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Breastfeeding and Working Outside the Home
By Sherri Hedberg, IBCLC
Many mothers today choose to return to work soon after their babies are born. Whether they need to for financial or personal reasons, it is never an easy decision. Working mothers face the dilemma of child care, time restraints, and the added pressures of today's 'super mom' fantasy. When the prospect of breastfeeding enters the picture, many feel overwhelmed at the thought - understandably so. It is one more
thing to coordinate into an already busy day. Even so, many mothers are choosing to continue to breastfeed when they re-enter the work force.
With a little planning, breastfeeding can be adapted to fit your situation. Many mothers choose to pump while they are away from their babies. There are pumps available today that can pump both breasts at the same time which can keep the pumping time as short as 10 minutes. These pumps are portable and quiet, one looks like a handbag and even has a compartment to store the milk. They can be pricey - $195 to purchase, or $45-$55 to rent each month - but when compared to the cost of formula, close to $500 per year, you can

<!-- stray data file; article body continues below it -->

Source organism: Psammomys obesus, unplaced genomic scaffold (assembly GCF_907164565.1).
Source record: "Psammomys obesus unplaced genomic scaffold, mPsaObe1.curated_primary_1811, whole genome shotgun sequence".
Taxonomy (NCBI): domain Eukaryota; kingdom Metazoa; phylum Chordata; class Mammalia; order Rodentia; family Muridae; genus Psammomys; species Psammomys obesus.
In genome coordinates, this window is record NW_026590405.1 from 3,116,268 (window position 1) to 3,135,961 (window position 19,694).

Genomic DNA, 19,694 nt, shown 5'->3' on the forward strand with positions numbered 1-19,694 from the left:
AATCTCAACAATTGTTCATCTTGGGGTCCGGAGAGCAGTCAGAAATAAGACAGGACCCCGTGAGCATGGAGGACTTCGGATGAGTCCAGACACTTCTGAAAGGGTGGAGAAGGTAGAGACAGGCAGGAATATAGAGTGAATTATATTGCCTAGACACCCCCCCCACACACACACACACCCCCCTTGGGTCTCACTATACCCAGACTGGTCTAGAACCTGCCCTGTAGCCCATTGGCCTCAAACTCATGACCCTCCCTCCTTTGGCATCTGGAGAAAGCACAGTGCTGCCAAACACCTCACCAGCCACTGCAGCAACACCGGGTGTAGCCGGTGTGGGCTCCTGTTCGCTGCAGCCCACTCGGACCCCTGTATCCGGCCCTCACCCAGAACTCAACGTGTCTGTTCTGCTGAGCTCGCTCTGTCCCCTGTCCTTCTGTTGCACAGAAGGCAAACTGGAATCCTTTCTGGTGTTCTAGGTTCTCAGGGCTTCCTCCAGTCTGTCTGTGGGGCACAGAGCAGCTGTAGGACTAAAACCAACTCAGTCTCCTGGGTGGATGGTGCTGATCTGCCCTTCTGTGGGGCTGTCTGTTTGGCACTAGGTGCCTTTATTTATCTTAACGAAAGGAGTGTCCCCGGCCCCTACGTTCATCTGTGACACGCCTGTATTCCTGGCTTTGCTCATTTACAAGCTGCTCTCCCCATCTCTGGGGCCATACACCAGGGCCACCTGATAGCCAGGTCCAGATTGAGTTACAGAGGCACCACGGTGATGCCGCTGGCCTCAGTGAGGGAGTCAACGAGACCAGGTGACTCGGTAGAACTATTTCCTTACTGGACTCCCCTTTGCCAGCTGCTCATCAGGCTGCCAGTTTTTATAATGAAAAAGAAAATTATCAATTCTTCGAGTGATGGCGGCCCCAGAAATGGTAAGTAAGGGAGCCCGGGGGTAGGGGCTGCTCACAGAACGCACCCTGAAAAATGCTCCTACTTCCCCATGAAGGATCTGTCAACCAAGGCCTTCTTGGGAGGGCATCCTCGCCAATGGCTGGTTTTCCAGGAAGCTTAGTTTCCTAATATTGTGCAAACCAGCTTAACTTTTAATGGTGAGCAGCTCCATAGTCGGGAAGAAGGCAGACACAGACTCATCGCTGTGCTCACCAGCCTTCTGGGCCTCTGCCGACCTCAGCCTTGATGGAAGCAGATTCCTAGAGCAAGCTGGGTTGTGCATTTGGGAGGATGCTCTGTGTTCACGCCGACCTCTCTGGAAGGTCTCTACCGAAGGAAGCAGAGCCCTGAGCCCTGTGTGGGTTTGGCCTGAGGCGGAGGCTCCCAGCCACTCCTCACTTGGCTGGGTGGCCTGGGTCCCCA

still save money.
The benefits of providing your breastmilk to your baby are enormous. The added immunological defense is even more important to a baby in a child care setting. Emotionally, many mothers appreciate the knowledge that they share this special relationship with their babies even though they must be away some of the time. And even though they can't be with their babies 24 hours a day, they can still provide the absolute best nutrition.
For the mother who chooses to pump, she doesn't need to worry with bottles when she is home. She can simply nurse when the baby requests it and not have to do the added work. Some mothers, due to lack of access or time to pump, choose to give formula while they are away. This is also possible - and they can enjoy the convenience of nursing in the evenings and on weekends with an occasional formula supplement and still give their babies the immunological/nutritional benefits of breastfeeding.
Recently, the American Academy of Pediatrics came out with new guidelines for breastfeeding. They recommend human milk as the preferred feeding for the first year of life and longer as mutually desired by mother and child. There was some talk in the news that this recommendation would make working mothers feel guilty if they were unable to do it. In my personal opinion, I believe that this recommendation could be a gift to working mothers. It will give more leverage for groups to ask for businesses to accommodate the needs of new mothers possibly leading to longer paid maternity leaves and/or opportunities to pump or nurse, and even more flexible working schedules.
For more information on pumps and supplies, 1-800-TELL-YOU for a Medela sales representative closest you.
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